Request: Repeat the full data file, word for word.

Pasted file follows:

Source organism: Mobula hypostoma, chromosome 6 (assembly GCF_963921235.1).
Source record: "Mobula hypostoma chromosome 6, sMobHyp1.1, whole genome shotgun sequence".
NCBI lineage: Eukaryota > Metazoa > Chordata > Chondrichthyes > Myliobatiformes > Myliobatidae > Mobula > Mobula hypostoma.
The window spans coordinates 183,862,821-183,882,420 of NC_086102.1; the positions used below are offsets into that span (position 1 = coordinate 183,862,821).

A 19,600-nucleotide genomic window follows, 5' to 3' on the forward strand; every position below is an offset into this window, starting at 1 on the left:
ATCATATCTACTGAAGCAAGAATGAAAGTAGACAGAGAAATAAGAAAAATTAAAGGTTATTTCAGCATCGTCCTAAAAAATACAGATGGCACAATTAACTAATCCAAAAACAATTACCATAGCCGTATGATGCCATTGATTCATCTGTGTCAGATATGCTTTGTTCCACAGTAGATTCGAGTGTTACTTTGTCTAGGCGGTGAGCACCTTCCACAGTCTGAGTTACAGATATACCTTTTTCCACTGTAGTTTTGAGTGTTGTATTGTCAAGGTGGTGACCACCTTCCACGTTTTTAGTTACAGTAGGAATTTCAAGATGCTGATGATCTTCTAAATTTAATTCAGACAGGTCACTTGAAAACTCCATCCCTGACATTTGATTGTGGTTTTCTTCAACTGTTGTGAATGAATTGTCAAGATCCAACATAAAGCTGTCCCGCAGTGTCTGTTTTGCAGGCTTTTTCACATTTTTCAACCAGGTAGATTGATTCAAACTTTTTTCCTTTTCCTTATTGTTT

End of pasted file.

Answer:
Source organism: Mobula hypostoma, chromosome 6 (assembly GCF_963921235.1).
Source record: "Mobula hypostoma chromosome 6, sMobHyp1.1, whole genome shotgun sequence".
NCBI lineage: Eukaryota > Metazoa > Chordata > Chondrichthyes > Myliobatiformes > Myliobatidae > Mobula > Mobula hypostoma.
The window spans coordinates 183,862,821-183,882,420 of NC_086102.1; the positions used below are offsets into that span (position 1 = coordinate 183,862,821).

A 19,600-nucleotide genomic window follows, 5' to 3' on the forward strand; every position below is an offset into this window, starting at 1 on the left:
ATCATATCTACTGAAGCAAGAATGAAAGTAGACAGAGAAATAAGAAAAATTAAAGGTTATTTCAGCATCGTCCTAAAAAATACAGATGGCACAATTAACTAATCCAAAAACAATTACCATAGCCGTATGATGCCATTGATTCATCTGTGTCAGATATGCTTTGTTCCACAGTAGATTCGAGTGTTACTTTGTCTAGGCGGTGAGCACCTTCCACAGTCTGAGTTACAGATATACCTTTTTCCACTGTAGTTTTGAGTGTTGTATTGTCAAGGTGGTGACCACCTTCCACGTTTTTAGTTACAGTAGGAATTTCAAGATGCTGATGATCTTCTAAATTTAATTCAGACAGGTCACTTGAAAACTCCATCCCTGACATTTGATTGTGGTTTTCTTCAACTGTTGTGAATGAATTGTCAAGATCCAACATAAAGCTGTCCCGCAGTGTCTGTTTTGCAGGCTTTTTCACATTTTTCAACCAGGTAGATTGATTCAAACTTTTTTCCTTTTCCTTATTGTTT